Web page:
Eagle Eye News is Auburn University's premier student run news program located in the bottom floor of the Student Center. If your looking for a unique opportunity that will give a background in the TV industry from how a television broadcast is produced to what is takes to read from a teleprompter for an on-air anchor, then Eagle Eye News is the place for you. Eagle Eye can give those experiences and more, but students must take the first step in joining the organization. Eagle Eye meets every monday night at 6:00 p.m. in the bottom floor of the Student Center suite 1105. The program started in the early ninety's as an outlet for students who wanted careers in the broadcast industry to get more hands on experience before graduation. Since then the program has blossomed into a multi-show studio with three shows a week including two live shows.
Eagle Eye is run much like a real life news station would be run with a station manager leading the group. I sat down with Station Manager Caroline Harrell to ask her what was some advice she could give to students interested in getting involved in Eagle Eye. Harrell explains that “Eagle Eye is a unique outlet where you will get the chance to anchor the newscast as a freshman as compared to other schools where you don't get that opportunity until your a senior.” Harrell also states that for students to get the best experience they have to come in and not leave. Harrell says, “most students come and get intimidated my all of the equipment, but the best thing to do is to come in and make friends to help each other learn together.” Harrell is pleased she has stuck with Eagle Eye since she was a freshman and the program has definitely narrowed down the direction she wants to take for a career.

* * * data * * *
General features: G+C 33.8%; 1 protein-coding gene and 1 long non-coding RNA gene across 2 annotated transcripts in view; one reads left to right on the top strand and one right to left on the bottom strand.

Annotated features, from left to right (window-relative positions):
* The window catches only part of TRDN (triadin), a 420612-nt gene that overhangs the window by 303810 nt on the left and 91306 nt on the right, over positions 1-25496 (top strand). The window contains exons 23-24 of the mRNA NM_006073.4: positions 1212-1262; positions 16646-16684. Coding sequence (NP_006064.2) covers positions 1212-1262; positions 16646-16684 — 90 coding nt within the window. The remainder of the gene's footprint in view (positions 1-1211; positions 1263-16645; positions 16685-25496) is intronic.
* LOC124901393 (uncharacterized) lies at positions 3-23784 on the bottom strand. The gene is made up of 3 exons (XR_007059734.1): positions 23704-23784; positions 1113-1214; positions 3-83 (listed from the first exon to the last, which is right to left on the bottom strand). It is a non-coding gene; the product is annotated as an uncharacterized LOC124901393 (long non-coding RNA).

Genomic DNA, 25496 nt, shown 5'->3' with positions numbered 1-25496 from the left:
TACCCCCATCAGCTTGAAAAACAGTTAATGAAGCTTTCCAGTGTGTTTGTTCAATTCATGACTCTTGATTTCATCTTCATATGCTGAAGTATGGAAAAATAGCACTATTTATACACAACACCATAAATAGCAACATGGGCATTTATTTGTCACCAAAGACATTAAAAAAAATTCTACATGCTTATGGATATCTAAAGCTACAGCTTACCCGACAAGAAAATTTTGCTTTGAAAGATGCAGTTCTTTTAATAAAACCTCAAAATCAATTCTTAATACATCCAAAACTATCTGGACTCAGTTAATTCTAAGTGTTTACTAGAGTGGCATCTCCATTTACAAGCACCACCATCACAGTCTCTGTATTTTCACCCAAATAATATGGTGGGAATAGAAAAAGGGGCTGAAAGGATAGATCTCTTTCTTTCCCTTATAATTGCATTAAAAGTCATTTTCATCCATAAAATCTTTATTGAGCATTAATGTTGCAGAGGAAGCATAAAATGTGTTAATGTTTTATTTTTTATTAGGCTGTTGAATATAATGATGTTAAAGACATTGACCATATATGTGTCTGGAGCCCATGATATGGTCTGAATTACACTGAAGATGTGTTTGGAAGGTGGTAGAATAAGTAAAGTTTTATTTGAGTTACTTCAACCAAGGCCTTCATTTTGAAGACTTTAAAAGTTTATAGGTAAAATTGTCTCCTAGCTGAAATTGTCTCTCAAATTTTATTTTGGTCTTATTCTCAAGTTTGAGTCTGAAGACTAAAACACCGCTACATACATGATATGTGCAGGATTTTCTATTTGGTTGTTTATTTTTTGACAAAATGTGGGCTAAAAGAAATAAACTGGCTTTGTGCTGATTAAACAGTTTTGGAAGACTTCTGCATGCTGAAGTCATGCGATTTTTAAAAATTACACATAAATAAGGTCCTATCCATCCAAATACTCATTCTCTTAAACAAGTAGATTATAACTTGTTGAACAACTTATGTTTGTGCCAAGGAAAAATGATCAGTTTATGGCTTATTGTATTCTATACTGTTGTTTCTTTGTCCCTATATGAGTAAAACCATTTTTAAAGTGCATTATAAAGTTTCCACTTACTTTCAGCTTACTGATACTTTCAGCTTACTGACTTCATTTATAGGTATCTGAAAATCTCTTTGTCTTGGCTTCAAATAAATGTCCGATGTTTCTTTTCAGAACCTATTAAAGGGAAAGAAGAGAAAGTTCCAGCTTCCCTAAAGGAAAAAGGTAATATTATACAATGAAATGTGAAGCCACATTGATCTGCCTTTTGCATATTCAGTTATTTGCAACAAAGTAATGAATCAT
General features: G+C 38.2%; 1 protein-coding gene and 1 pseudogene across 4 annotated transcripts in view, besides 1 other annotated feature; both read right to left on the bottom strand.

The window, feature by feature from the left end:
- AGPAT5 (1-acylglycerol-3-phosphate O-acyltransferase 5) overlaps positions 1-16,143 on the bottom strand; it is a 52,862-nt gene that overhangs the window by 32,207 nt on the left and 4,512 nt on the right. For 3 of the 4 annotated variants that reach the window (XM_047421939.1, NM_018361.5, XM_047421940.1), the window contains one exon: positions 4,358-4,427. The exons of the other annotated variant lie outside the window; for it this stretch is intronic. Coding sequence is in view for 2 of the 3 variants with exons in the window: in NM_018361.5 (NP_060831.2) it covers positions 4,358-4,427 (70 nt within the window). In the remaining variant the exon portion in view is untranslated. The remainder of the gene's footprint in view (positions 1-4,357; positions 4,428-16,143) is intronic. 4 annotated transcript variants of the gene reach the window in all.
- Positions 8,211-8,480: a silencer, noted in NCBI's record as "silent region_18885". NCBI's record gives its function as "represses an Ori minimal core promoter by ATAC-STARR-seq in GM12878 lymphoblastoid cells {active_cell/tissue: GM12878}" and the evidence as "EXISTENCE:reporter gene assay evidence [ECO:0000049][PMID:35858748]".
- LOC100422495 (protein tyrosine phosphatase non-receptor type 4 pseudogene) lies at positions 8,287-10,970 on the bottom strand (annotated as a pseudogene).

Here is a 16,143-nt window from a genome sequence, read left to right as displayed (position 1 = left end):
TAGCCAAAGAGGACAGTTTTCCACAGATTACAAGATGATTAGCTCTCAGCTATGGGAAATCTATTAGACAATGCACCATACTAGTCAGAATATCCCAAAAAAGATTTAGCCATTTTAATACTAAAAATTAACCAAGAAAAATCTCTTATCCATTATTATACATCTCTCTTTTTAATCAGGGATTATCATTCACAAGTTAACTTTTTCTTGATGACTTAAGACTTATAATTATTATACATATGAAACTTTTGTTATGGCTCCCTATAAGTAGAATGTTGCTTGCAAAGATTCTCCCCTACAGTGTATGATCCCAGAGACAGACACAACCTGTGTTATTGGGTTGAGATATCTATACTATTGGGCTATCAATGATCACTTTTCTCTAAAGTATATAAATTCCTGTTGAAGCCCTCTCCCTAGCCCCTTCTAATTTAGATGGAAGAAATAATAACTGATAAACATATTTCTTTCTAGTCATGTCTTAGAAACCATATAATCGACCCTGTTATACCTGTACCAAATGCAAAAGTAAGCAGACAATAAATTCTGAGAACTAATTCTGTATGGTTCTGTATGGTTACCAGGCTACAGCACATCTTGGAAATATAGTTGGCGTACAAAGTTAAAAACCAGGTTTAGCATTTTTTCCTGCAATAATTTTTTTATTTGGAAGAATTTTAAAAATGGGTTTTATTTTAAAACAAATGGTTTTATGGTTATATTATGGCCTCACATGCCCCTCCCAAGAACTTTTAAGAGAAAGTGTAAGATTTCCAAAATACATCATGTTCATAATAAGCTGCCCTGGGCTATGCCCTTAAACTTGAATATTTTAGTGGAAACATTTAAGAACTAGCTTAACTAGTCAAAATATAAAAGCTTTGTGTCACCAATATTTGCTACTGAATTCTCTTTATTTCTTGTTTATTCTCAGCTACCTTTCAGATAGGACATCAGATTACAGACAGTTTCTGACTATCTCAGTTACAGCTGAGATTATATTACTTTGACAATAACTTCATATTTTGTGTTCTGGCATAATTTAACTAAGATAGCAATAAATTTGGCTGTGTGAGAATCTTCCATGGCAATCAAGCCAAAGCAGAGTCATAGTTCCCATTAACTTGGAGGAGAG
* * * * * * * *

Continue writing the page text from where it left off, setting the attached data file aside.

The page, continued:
The equipment offered at Eagle Eye for students to learn and practice with is great for students to make mistakes now before landing that first big job as a reporter. A typical story for a student would be to use one of Eagle Eye’s Pasonic cameras that reporters use to go in the field and shoot b-roll. Along with the b-roll students use wireless microphones to record stand-ups as well as conduct the interviews for the story. After the reporters are done shooting their story they come back to the studio and have the option of editing their story on an Apple Final Cut editing system or an Avid editing system. Both of the programs are cutting edge in the broadcast world and are great learning tool for students. As a student, having the advantage of knowing the software before you graduate from college is crucial in finding that potential job offer.
Eagle Eye also offers many opportunities to learn behind the scenes aspects of producing a news show. Realistically when you are watching a newscast you will see two anchors, a weather anchor and a sports anchor. To those four people that you see on camera there are probably 50 or more people behind the scenes making sure everything running smoothly. At Eagle Eye students get the opportunity to learn these behind the scenes techniques such as calling the show and directing it using the TriCaster system. The knowledge of knowing which camera to take next or when to lower audio is crucial is to running a solid production.
With Eagle Eye students get hands on experience in the TV industry and will be better equipped for that first job out of college. It student want to know more about how to get involved in Eagle Eye they can contact the Membership Director Emily Johnson at email@example.com or visit the website at Eagle Eye News
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